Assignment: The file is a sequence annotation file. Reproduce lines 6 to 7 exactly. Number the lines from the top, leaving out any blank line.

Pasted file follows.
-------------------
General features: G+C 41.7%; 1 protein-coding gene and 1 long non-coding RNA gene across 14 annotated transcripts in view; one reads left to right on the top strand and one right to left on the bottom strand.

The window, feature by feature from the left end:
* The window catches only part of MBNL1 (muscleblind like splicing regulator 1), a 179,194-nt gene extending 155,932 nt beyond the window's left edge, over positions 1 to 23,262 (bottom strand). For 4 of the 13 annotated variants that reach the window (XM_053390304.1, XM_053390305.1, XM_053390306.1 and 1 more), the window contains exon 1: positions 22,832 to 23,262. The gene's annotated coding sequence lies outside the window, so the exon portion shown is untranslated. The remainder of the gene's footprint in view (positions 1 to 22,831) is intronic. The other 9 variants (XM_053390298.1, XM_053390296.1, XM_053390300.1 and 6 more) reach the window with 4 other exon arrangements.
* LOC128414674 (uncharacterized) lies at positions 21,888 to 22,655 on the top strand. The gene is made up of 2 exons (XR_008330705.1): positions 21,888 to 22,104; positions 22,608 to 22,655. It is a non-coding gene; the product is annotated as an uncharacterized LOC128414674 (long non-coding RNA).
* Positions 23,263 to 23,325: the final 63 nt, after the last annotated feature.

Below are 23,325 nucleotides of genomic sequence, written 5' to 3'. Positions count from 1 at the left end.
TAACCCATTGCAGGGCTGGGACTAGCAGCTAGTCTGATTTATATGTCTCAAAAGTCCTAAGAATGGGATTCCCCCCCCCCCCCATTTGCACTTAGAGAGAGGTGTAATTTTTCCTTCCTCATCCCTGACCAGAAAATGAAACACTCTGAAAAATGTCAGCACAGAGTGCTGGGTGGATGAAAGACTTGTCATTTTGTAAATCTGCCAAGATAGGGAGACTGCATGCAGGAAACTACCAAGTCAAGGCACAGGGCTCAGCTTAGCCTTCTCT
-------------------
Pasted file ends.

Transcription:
Below are 23,325 nucleotides of genomic sequence, written 5' to 3'. Positions count from 1 at the left end.
TAACCCATTGCAGGGCTGGGACTAGCAGCTAGTCTGATTTATATGTCTCAAAAGTCCTAAGAATGGGATTCCCCCCCCCCCCCATTTGCACTTAGAGAGAGGTGTAATTTTTCCTTCCTCATCCCTGACCAGAAAATGAAACACTCTGAAAAATGTCAGCACAGAGTGCTGGGTGGATGAAAGACTTGTCATTTTGTAAATCTGCCAAGATAGGGAGACTGCATGCAGGAAACTACCAAGTCAAGGCACAGGGCTCAGCTTAGCCTTCTCT